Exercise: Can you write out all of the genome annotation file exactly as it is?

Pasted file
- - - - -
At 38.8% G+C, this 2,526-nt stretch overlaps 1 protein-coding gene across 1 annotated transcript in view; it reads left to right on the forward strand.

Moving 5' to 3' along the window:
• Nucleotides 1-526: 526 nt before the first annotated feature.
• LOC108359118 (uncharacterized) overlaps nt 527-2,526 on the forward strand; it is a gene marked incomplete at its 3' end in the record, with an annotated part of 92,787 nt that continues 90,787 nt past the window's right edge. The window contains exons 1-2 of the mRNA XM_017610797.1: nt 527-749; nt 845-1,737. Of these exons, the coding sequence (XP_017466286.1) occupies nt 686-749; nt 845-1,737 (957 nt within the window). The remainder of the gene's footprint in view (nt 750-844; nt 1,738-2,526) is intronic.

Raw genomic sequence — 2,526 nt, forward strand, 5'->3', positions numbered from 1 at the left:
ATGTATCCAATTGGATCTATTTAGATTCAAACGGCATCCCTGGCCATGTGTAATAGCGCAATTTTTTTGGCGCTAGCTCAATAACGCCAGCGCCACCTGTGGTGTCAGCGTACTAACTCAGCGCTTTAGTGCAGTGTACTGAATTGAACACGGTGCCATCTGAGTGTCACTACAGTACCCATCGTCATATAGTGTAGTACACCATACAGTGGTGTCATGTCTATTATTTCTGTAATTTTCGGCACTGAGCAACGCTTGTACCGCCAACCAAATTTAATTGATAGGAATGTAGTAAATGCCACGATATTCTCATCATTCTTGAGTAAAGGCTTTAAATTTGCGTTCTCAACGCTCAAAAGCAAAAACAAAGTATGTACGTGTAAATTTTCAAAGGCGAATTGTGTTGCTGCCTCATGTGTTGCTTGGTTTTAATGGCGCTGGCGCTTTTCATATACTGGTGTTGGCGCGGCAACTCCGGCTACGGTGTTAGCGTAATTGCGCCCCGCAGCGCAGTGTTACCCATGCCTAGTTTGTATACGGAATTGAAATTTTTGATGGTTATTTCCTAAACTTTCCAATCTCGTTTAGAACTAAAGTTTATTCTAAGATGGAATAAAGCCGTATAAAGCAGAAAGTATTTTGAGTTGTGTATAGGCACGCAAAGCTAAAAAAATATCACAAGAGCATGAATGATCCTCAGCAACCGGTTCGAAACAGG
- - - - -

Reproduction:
At 38.8% G+C, this 2,526-nt stretch overlaps 1 protein-coding gene across 1 annotated transcript in view; it reads left to right on the forward strand.

Moving 5' to 3' along the window:
• Nucleotides 1-526: 526 nt before the first annotated feature.
• LOC108359118 (uncharacterized) overlaps nt 527-2,526 on the forward strand; it is a gene marked incomplete at its 3' end in the record, with an annotated part of 92,787 nt that continues 90,787 nt past the window's right edge. The window contains exons 1-2 of the mRNA XM_017610797.1: nt 527-749; nt 845-1,737. Of these exons, the coding sequence (XP_017466286.1) occupies nt 686-749; nt 845-1,737 (957 nt within the window). The remainder of the gene's footprint in view (nt 750-844; nt 1,738-2,526) is intronic.

Raw genomic sequence — 2,526 nt, forward strand, 5'->3', positions numbered from 1 at the left:
ATGTATCCAATTGGATCTATTTAGATTCAAACGGCATCCCTGGCCATGTGTAATAGCGCAATTTTTTTGGCGCTAGCTCAATAACGCCAGCGCCACCTGTGGTGTCAGCGTACTAACTCAGCGCTTTAGTGCAGTGTACTGAATTGAACACGGTGCCATCTGAGTGTCACTACAGTACCCATCGTCATATAGTGTAGTACACCATACAGTGGTGTCATGTCTATTATTTCTGTAATTTTCGGCACTGAGCAACGCTTGTACCGCCAACCAAATTTAATTGATAGGAATGTAGTAAATGCCACGATATTCTCATCATTCTTGAGTAAAGGCTTTAAATTTGCGTTCTCAACGCTCAAAAGCAAAAACAAAGTATGTACGTGTAAATTTTCAAAGGCGAATTGTGTTGCTGCCTCATGTGTTGCTTGGTTTTAATGGCGCTGGCGCTTTTCATATACTGGTGTTGGCGCGGCAACTCCGGCTACGGTGTTAGCGTAATTGCGCCCCGCAGCGCAGTGTTACCCATGCCTAGTTTGTATACGGAATTGAAATTTTTGATGGTTATTTCCTAAACTTTCCAATCTCGTTTAGAACTAAAGTTTATTCTAAGATGGAATAAAGCCGTATAAAGCAGAAAGTATTTTGAGTTGTGTATAGGCACGCAAAGCTAAAAAAATATCACAAGAGCATGAATGATCCTCAGCAACCGGTTCGAAACAGG